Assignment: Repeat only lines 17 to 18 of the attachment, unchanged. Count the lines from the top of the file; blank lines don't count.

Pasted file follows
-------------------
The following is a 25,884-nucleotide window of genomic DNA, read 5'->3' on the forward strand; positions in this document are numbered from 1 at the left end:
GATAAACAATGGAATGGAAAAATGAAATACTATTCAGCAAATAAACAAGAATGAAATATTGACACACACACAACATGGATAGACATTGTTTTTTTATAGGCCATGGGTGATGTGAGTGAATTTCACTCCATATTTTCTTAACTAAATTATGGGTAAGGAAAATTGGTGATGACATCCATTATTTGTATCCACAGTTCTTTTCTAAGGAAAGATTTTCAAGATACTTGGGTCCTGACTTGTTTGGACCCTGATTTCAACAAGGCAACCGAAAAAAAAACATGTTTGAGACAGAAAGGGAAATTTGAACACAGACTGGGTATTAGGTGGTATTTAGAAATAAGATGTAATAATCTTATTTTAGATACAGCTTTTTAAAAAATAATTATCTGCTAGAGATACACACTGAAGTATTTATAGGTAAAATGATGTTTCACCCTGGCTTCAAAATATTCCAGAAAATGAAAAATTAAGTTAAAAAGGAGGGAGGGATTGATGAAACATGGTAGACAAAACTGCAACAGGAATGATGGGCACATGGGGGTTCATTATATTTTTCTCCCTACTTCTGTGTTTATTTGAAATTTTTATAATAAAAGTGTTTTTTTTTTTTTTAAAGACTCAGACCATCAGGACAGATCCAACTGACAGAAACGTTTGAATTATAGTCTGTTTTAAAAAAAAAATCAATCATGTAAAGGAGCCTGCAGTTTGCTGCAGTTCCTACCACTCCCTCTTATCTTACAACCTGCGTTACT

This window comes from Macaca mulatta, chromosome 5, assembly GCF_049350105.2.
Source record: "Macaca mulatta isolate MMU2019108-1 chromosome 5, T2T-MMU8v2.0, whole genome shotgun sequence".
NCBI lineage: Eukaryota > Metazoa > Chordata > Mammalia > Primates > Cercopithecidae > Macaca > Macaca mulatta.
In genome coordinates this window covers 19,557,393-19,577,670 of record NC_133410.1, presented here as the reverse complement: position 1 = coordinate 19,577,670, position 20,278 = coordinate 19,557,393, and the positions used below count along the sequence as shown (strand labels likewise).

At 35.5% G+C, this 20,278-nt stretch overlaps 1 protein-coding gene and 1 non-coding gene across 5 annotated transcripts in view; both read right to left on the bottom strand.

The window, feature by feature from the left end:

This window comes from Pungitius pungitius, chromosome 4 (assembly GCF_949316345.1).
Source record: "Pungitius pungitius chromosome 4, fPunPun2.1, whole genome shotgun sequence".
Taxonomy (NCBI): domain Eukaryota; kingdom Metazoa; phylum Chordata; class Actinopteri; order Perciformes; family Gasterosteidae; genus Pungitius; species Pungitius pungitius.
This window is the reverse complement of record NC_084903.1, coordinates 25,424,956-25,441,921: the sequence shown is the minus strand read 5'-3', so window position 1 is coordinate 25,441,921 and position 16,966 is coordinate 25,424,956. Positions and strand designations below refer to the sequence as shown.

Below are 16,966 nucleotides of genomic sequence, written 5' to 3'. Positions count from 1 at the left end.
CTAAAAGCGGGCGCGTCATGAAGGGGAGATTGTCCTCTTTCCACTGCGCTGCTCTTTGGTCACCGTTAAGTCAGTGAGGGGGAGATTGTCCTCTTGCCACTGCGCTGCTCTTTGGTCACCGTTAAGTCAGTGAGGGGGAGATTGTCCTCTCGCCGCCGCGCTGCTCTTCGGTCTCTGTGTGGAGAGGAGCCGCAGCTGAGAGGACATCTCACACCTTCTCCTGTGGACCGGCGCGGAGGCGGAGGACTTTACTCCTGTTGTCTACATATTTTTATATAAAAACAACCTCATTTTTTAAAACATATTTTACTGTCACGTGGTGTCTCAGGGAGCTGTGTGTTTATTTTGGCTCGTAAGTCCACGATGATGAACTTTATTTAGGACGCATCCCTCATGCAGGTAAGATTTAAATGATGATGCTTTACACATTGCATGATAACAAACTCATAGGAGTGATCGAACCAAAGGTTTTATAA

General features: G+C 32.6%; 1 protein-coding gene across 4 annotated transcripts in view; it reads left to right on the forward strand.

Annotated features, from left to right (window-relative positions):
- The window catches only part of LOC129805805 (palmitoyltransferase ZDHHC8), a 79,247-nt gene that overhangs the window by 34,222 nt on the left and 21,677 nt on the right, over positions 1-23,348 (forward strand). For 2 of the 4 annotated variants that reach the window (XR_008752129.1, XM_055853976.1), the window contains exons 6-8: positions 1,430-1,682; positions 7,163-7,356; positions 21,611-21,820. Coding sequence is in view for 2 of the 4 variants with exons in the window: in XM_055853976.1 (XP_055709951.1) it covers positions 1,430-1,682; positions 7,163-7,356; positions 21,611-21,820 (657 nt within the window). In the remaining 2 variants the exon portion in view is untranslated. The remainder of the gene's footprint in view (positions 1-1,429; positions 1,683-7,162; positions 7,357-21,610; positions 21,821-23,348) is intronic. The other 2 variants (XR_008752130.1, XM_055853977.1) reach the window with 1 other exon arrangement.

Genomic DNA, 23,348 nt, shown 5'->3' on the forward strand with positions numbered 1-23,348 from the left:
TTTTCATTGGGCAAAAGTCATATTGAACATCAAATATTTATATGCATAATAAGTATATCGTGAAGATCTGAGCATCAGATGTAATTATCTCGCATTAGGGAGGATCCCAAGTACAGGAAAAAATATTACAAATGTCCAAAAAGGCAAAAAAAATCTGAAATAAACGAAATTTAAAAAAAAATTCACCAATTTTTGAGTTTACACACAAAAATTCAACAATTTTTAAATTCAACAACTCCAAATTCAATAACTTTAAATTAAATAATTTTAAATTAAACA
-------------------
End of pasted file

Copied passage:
- The window catches only part of LOC129805805 (palmitoyltransferase ZDHHC8), a 79,247-nt gene that overhangs the window by 34,222 nt on the left and 21,677 nt on the right, over positions 1-23,348 (forward strand). For 2 of the 4 annotated variants that reach the window (XR_008752129.1, XM_055853976.1), the window contains exons 6-8: positions 1,430-1,682; positions 7,163-7,356; positions 21,611-21,820. Coding sequence is in view for 2 of the 4 variants with exons in the window: in XM_055853976.1 (XP_055709951.1) it covers positions 1,430-1,682; positions 7,163-7,356; positions 21,611-21,820 (657 nt within the window). In the remaining 2 variants the exon portion in view is untranslated. The remainder of the gene's footprint in view (positions 1-1,429; positions 1,683-7,162; positions 7,357-21,610; positions 21,821-23,348) is intronic. The other 2 variants (XR_008752130.1, XM_055853977.1) reach the window with 1 other exon arrangement.

Genomic DNA, 23,348 nt, shown 5'->3' on the forward strand with positions numbered 1-23,348 from the left: